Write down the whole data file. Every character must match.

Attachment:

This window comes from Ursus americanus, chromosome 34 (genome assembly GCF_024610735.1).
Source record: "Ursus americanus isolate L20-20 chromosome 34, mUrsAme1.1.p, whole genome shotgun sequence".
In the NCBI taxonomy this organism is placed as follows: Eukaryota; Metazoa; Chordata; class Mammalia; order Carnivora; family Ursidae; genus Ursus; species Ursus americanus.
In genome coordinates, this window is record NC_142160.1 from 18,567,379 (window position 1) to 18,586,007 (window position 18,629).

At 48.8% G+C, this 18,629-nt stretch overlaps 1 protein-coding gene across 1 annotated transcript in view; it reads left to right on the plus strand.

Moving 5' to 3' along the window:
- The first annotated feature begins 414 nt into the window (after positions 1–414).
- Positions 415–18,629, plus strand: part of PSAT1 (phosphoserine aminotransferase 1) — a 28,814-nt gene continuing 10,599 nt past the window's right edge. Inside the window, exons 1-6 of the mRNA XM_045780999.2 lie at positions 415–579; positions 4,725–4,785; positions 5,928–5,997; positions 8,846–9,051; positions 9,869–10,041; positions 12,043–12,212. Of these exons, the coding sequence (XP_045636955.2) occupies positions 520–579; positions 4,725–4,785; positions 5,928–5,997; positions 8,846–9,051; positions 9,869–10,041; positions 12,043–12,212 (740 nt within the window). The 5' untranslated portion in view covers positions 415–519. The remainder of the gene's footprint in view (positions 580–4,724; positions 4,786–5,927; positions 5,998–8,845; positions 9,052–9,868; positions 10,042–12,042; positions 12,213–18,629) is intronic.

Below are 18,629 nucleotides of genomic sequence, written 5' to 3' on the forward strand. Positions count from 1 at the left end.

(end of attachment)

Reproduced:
This window comes from Ursus americanus, chromosome 34 (genome assembly GCF_024610735.1).
Source record: "Ursus americanus isolate L20-20 chromosome 34, mUrsAme1.1.p, whole genome shotgun sequence".
In the NCBI taxonomy this organism is placed as follows: Eukaryota; Metazoa; Chordata; class Mammalia; order Carnivora; family Ursidae; genus Ursus; species Ursus americanus.
In genome coordinates, this window is record NC_142160.1 from 18,567,379 (window position 1) to 18,586,007 (window position 18,629).

At 48.8% G+C, this 18,629-nt stretch overlaps 1 protein-coding gene across 1 annotated transcript in view; it reads left to right on the plus strand.

Moving 5' to 3' along the window:
- The first annotated feature begins 414 nt into the window (after positions 1–414).
- Positions 415–18,629, plus strand: part of PSAT1 (phosphoserine aminotransferase 1) — a 28,814-nt gene continuing 10,599 nt past the window's right edge. Inside the window, exons 1-6 of the mRNA XM_045780999.2 lie at positions 415–579; positions 4,725–4,785; positions 5,928–5,997; positions 8,846–9,051; positions 9,869–10,041; positions 12,043–12,212. Of these exons, the coding sequence (XP_045636955.2) occupies positions 520–579; positions 4,725–4,785; positions 5,928–5,997; positions 8,846–9,051; positions 9,869–10,041; positions 12,043–12,212 (740 nt within the window). The 5' untranslated portion in view covers positions 415–519. The remainder of the gene's footprint in view (positions 580–4,724; positions 4,786–5,927; positions 5,998–8,845; positions 9,052–9,868; positions 10,042–12,042; positions 12,213–18,629) is intronic.

Below are 18,629 nucleotides of genomic sequence, written 5' to 3' on the forward strand. Positions count from 1 at the left end.